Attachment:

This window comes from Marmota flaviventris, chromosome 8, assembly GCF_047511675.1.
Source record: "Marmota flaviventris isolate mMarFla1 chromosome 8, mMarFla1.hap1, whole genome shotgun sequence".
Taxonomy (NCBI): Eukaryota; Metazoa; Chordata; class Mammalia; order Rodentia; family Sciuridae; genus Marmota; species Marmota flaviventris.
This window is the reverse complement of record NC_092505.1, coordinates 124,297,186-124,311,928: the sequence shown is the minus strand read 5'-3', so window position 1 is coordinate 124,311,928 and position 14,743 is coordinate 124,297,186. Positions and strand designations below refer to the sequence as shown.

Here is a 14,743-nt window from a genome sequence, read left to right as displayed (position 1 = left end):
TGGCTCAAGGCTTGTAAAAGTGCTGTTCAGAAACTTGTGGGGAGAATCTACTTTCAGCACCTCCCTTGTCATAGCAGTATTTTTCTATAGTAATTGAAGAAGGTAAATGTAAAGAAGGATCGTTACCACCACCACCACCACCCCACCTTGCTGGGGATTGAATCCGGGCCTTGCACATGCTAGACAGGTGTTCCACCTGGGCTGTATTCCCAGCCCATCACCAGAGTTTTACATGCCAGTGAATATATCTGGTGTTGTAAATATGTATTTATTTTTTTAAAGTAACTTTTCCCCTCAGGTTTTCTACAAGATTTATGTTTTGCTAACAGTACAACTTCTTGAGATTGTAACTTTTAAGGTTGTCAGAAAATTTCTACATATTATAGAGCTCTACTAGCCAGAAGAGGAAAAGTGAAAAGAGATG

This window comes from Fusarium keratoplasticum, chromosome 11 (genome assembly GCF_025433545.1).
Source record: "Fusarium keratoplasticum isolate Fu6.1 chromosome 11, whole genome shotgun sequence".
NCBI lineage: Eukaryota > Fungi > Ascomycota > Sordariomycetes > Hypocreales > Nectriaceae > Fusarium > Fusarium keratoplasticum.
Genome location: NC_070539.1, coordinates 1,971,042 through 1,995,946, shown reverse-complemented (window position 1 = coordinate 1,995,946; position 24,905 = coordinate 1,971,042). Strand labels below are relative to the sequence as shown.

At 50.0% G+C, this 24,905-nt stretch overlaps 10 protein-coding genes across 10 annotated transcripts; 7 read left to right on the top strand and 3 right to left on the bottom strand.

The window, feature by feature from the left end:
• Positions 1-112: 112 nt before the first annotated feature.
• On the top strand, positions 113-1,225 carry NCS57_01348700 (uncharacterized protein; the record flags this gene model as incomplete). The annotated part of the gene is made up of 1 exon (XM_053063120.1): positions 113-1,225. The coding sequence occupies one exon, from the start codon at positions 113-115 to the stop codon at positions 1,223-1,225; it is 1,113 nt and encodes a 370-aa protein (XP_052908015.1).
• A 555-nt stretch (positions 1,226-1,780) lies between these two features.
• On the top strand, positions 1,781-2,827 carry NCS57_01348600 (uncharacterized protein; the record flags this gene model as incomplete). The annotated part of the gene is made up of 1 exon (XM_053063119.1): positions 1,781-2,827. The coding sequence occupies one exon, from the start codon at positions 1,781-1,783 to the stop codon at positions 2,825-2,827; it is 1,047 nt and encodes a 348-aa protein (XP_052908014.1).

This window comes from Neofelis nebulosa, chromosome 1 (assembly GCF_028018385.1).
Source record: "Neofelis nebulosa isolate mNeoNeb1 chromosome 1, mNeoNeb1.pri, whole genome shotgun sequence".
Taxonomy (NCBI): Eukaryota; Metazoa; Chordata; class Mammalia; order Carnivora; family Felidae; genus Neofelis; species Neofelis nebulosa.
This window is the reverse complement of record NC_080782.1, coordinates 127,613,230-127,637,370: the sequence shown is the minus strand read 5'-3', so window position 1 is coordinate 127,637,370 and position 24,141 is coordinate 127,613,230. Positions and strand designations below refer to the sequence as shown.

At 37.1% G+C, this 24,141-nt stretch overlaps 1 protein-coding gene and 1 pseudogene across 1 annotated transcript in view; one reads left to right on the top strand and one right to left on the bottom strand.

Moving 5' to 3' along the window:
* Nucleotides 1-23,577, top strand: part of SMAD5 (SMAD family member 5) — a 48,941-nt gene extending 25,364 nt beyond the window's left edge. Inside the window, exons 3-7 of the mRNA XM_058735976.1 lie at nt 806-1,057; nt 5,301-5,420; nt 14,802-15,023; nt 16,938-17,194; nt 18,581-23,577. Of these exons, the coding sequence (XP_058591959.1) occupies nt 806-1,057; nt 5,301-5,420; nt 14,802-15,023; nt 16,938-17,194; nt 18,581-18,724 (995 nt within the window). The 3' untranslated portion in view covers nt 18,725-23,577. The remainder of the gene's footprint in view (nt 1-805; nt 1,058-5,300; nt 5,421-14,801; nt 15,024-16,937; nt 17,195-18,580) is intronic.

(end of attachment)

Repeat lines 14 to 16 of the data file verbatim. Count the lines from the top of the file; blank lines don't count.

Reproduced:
• On the top strand, positions 113-1,225 carry NCS57_01348700 (uncharacterized protein; the record flags this gene model as incomplete). The annotated part of the gene is made up of 1 exon (XM_053063120.1): positions 113-1,225. The coding sequence occupies one exon, from the start codon at positions 113-115 to the stop codon at positions 1,223-1,225; it is 1,113 nt and encodes a 370-aa protein (XP_052908015.1).
• A 555-nt stretch (positions 1,226-1,780) lies between these two features.
• On the top strand, positions 1,781-2,827 carry NCS57_01348600 (uncharacterized protein; the record flags this gene model as incomplete). The annotated part of the gene is made up of 1 exon (XM_053063119.1): positions 1,781-2,827. The coding sequence occupies one exon, from the start codon at positions 1,781-1,783 to the stop codon at positions 2,825-2,827; it is 1,047 nt and encodes a 348-aa protein (XP_052908014.1).